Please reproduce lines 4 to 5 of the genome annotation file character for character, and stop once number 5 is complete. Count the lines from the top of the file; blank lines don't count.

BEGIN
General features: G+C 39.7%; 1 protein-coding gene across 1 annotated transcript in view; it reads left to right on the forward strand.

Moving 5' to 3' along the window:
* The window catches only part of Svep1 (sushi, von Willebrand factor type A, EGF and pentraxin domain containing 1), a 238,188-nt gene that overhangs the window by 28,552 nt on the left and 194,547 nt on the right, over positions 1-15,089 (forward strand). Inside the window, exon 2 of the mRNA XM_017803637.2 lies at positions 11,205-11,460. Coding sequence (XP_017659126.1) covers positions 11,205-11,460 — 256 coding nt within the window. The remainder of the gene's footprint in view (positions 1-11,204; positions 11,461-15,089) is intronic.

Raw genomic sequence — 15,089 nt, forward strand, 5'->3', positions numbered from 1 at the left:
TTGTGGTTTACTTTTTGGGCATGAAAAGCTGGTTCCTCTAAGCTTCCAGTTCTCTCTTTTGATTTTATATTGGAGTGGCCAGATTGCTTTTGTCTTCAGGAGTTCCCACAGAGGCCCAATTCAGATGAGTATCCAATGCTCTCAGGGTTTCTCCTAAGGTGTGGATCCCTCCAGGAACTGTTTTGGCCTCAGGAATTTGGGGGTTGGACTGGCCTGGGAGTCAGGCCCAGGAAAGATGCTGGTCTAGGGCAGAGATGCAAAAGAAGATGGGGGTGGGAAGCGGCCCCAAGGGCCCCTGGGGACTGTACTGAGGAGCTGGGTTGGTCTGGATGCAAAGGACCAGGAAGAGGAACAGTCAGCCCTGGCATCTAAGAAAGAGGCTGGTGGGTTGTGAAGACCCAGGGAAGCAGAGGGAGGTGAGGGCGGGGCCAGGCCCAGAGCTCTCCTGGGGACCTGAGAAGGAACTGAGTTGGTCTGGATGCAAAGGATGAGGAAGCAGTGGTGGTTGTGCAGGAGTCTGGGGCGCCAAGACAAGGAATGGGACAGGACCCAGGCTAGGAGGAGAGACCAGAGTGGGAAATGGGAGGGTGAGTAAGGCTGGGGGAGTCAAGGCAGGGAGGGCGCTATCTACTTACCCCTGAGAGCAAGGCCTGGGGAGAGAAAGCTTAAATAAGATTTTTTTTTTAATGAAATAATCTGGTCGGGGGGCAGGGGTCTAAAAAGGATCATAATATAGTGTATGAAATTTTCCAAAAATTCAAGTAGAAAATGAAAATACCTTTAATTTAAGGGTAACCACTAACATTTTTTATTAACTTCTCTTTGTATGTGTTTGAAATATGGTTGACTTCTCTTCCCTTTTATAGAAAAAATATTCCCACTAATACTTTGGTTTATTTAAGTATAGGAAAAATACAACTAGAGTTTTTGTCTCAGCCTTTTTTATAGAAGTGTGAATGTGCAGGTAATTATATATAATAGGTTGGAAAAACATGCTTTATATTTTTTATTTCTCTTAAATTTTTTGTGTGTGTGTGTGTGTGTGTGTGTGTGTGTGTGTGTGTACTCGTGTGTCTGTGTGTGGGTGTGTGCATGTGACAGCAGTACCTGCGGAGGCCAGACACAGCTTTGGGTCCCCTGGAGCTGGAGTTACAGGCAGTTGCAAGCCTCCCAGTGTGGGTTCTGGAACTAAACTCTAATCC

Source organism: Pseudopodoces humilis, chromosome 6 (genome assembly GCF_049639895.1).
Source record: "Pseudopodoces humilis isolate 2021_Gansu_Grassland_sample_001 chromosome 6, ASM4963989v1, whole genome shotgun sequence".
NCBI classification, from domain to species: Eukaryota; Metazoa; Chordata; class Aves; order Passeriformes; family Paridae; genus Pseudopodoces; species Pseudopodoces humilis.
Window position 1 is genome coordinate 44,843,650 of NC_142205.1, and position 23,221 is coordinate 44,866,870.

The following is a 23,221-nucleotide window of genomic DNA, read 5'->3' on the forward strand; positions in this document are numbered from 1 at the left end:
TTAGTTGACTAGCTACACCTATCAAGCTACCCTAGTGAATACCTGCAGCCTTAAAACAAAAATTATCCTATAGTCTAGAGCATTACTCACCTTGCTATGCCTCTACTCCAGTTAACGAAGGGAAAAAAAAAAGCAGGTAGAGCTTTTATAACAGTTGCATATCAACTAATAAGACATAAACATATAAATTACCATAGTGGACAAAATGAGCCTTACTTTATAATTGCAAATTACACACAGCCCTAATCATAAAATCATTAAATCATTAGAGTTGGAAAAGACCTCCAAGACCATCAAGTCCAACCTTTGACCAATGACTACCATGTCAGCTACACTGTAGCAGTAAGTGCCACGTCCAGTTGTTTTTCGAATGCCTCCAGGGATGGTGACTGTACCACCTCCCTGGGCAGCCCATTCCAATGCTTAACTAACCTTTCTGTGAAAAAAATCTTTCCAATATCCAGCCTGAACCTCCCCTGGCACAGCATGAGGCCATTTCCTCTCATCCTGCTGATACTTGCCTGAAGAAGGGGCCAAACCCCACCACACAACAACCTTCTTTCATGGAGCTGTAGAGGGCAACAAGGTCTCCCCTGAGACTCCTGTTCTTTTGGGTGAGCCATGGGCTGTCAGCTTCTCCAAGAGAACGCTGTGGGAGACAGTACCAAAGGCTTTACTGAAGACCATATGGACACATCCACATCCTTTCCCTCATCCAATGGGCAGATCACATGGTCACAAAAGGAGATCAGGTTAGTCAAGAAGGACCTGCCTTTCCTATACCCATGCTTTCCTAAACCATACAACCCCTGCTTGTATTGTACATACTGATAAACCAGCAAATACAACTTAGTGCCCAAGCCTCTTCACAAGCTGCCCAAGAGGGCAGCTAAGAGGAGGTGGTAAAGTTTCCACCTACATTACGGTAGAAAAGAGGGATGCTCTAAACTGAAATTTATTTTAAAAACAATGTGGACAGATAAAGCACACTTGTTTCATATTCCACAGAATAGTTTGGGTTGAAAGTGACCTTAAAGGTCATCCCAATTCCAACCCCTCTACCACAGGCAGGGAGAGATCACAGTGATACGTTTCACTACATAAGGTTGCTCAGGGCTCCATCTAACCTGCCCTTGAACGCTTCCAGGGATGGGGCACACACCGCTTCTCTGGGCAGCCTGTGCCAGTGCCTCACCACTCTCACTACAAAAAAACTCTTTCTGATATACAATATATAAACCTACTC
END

Raw genomic sequence — 15,089 nt, forward strand, 5'->3', positions numbered from 1 at the left:
TTGTGGTTTACTTTTTGGGCATGAAAAGCTGGTTCCTCTAAGCTTCCAGTTCTCTCTTTTGATTTTATATTGGAGTGGCCAGATTGCTTTTGTCTTCAGGAGTTCCCACAGAGGCCCAATTCAGATGAGTATCCAATGCTCTCAGGGTTTCTCCTAAGGTGTGGATCCCTCCAGGAACTGTTTTGGCCTCAGGAATTTGGGGGTTGGACTGGCCTGGGAGTCAGGCCCAGGAAAGATGCTGGTCTAGGGCAGAGATGCAAAAGAAGATGGGGGTGGGAAGCGGCCCCAAGGGCCCCTGGGGACTGTACTGAGGAGCTGGGTTGGTCTGGATGCAAAGGACCAGGAAGAGGAACAGTCAGCCCTGGCATCTAAGAAAGAGGCTGGTGGGTTGTGAAGACCCAGGGAAGCAGAGGGAGGTGAGGGCGGGGCCAGGCCCAGAGCTCTCCTGGGGACCTGAGAAGGAACTGAGTTGGTCTGGATGCAAAGGATGAGGAAGCAGTGGTGGTTGTGCAGGAGTCTGGGGCGCCAAGACAAGGAATGGGACAGGACCCAGGCTAGGAGGAGAGACCAGAGTGGGAAATGGGAGGGTGAGTAAGGCTGGGGGAGTCAAGGCAGGGAGGGCGCTATCTACTTACCCCTGAGAGCAAGGCCTGGGGAGAGAAAGCTTAAATAAGATTTTTTTTTTAATGAAATAATCTGGTCGGGGGGCAGGGGTCTAAAAAGGATCATAATATAGTGTATGAAATTTTCCAAAAATTCAAGTAGAAAATGAAAATACCTTTAATTTAAGGGTAACCACTAACATTTTTTATTAACTTCTCTTTGTATGTGTTTGAAATATGGTTGACTTCTCTTCCCTTTTATAGAAAAAATATTCCCACTAATACTTTGGTTTATTTAAGTATAGGAAAAATACAACTAGAGTTTTTGTCTCAGCCTTTTTTATAGAAGTGTGAATGTGCAGGTAATTATATATAATAGGTTGGAAAAACATGCTTTATATTTTTTATTTCTCTTAAATTTTTTGTGTGTGTGTGTGTGTGTGTGTGTGTGTGTGTGTGTGTACTCGTGTGTCTGTGTGTGGGTGTGTGCATGTGACAGCAGTACCTGCGGAGGCCAGACACAGCTTTGGGTCCCCTGGAGCTGGAGTTACAGGCAGTTGCAAGCCTCCCAGTGTGGGTTCTGGAACTAAACTCTAATCC